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Friday, June 13, 2008

View log files in Ubuntu Linux


I found a really good article about Ubuntu log files and I decided just to copy and paste on my blog the entire article, but you can click here and check the original article if you want ti.


Q. Can you explain me log files in Ubuntu Linux and how do I view logs?

A. All logs are stored in /var/log directory under Ubuntu (and other Linux distro).

Linux Log files and usage

=> /var/log/messages : General log messages

=> /var/log/boot : System boot log

=> /var/log/debug : Debugging log messages

=> /var/log/auth.log : User login and authentication logs

=> /var/log/daemon.log : Running services such as squid, ntpd and others log message to this file

=> /var/log/dmesg : Linux kernel ring buffer log

=> /var/log/dpkg.log : All binary package log includes package installation and other information

=> /var/log/faillog : User failed login log file

=> /var/log/kern.log : Kernel log file

=> /var/log/lpr.log : Printer log file

=> /var/log/mail.* : All mail server message log files

=> /var/log/mysql.* : MySQL server log file

=> /var/log/user.log : All userlevel logs

=> /var/log/xorg.0.log : log file

=> /var/log/apache2/* : Apache web server log files directory

=> /var/log/lighttpd/* : Lighttpd web server log files directory

=> /var/log/fsck/* : fsck command log

=> /var/log/apport.log : Application crash report / log file

To view log files at shell prompt

Use tail, more, less and grep command.
tail -f /var/log/apport.log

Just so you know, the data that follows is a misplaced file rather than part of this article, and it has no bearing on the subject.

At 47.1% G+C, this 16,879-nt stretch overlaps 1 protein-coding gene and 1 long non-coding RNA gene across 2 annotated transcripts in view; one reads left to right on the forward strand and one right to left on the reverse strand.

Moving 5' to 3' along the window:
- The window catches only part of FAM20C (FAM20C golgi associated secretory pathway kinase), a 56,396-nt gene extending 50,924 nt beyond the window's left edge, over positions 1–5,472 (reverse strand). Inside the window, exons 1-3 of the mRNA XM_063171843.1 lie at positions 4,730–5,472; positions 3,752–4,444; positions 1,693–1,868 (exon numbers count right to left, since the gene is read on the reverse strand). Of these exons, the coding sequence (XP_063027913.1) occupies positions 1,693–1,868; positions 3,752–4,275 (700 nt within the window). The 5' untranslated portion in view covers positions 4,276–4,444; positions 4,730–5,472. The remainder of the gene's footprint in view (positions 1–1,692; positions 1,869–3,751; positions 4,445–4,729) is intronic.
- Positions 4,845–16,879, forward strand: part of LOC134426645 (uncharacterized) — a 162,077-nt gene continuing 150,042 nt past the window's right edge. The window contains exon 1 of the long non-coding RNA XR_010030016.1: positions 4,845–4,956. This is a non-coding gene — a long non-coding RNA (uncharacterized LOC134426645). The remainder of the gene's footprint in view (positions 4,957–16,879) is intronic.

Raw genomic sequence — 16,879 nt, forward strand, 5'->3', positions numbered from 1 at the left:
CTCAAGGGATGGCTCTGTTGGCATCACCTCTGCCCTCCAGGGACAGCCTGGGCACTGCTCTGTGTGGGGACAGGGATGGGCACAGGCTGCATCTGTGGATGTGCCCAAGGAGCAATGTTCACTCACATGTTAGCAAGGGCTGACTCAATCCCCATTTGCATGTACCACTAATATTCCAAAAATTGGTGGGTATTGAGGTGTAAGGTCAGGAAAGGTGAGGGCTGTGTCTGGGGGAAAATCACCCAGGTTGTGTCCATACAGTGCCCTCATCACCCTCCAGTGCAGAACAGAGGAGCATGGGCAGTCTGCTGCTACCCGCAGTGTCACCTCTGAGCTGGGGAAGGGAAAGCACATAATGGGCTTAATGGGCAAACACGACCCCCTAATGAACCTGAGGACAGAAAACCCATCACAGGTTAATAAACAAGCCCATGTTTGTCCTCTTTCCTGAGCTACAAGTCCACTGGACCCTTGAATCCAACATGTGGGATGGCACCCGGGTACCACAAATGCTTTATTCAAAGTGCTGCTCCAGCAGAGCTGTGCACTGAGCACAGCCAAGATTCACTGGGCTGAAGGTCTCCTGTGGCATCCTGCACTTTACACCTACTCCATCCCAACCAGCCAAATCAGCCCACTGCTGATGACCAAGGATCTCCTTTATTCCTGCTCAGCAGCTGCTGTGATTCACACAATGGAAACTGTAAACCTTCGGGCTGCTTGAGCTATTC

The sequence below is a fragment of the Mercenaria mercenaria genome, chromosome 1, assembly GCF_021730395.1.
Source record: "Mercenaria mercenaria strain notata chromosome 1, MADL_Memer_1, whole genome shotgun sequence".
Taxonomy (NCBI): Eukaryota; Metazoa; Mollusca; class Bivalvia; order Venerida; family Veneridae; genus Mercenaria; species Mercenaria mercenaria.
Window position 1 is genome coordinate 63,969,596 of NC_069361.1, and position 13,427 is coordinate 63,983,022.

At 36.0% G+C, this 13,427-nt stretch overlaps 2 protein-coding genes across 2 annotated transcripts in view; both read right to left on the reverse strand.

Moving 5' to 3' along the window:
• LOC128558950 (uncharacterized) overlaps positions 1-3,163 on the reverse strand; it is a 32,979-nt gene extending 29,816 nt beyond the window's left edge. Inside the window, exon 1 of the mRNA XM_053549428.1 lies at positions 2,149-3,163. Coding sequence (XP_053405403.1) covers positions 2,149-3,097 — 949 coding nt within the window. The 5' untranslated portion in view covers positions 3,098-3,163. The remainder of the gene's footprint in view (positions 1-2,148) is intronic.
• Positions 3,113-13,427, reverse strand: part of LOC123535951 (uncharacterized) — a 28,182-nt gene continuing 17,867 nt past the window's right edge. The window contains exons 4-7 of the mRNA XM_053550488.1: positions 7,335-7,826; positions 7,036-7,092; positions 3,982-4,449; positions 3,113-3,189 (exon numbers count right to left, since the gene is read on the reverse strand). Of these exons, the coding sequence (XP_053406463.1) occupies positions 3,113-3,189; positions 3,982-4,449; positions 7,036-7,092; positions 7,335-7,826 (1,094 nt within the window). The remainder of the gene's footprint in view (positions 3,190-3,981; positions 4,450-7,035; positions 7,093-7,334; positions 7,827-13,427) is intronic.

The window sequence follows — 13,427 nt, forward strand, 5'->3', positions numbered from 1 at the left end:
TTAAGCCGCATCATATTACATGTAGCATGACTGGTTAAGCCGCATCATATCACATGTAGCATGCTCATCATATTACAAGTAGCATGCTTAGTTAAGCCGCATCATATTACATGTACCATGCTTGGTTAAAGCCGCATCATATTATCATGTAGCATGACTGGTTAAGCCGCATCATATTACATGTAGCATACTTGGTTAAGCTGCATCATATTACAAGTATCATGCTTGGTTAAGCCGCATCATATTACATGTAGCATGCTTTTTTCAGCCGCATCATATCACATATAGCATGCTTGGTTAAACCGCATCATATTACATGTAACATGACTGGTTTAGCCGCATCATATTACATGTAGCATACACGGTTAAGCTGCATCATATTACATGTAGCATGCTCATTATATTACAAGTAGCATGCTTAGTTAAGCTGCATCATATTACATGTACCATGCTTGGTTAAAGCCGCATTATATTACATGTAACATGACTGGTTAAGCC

more /var/log/xorg.0.log
cat /var/log/mysql.err
less /var/log/messages
grep -i fail /var/log/boot

View log files using GUI tools using the GNOME System Log Viewer

System Log Viewer is a graphical, menu-driven viewer that you can use to view and monitor your system logs. System Log Viewer comes with a few functions that can help you manage your logs, including a calendar, log monitor and log statistics display. System Log Viewer is useful if you are new to system administration because it provides an easier, more user-friendly display of your logs than a text display of the log file. It is also useful for more experienced administrators, as it contains a calendar to help you locate trends and track problems, as well as a monitor to enable you to continuously monitor crucial logs.

You can start System Log Viewer in the following ways:

Click on System menu > Choose Administration > System Log:
View log files in Ubuntu Linux
(The GNOME System Log Viewer)

Note you can start the GNOME System Log Viewer from a shell prompt, by entering the following command:

$ gnome-system-log &

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